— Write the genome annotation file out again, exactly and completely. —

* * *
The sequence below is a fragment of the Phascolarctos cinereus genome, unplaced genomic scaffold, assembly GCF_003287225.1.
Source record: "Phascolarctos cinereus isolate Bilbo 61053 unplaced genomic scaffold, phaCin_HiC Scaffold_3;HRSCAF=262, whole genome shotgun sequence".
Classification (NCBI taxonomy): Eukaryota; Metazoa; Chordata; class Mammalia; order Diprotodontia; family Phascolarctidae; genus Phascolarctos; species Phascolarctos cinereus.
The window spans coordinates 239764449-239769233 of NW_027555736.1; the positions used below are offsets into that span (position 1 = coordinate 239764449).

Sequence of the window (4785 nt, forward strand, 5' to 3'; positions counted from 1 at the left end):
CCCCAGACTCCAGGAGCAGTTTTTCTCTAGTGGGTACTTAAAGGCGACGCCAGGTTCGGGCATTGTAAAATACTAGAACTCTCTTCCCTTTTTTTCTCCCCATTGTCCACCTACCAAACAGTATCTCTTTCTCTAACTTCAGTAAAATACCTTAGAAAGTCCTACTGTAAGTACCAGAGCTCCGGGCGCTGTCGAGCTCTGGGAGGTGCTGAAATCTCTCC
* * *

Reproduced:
The sequence below is a fragment of the Phascolarctos cinereus genome, unplaced genomic scaffold, assembly GCF_003287225.1.
Source record: "Phascolarctos cinereus isolate Bilbo 61053 unplaced genomic scaffold, phaCin_HiC Scaffold_3;HRSCAF=262, whole genome shotgun sequence".
Classification (NCBI taxonomy): Eukaryota; Metazoa; Chordata; class Mammalia; order Diprotodontia; family Phascolarctidae; genus Phascolarctos; species Phascolarctos cinereus.
The window spans coordinates 239764449-239769233 of NW_027555736.1; the positions used below are offsets into that span (position 1 = coordinate 239764449).

Sequence of the window (4785 nt, forward strand, 5' to 3'; positions counted from 1 at the left end):
CCCCAGACTCCAGGAGCAGTTTTTCTCTAGTGGGTACTTAAAGGCGACGCCAGGTTCGGGCATTGTAAAATACTAGAACTCTCTTCCCTTTTTTTCTCCCCATTGTCCACCTACCAAACAGTATCTCTTTCTCTAACTTCAGTAAAATACCTTAGAAAGTCCTACTGTAAGTACCAGAGCTCCGGGCGCTGTCGAGCTCTGGGAGGTGCTGAAATCTCTCC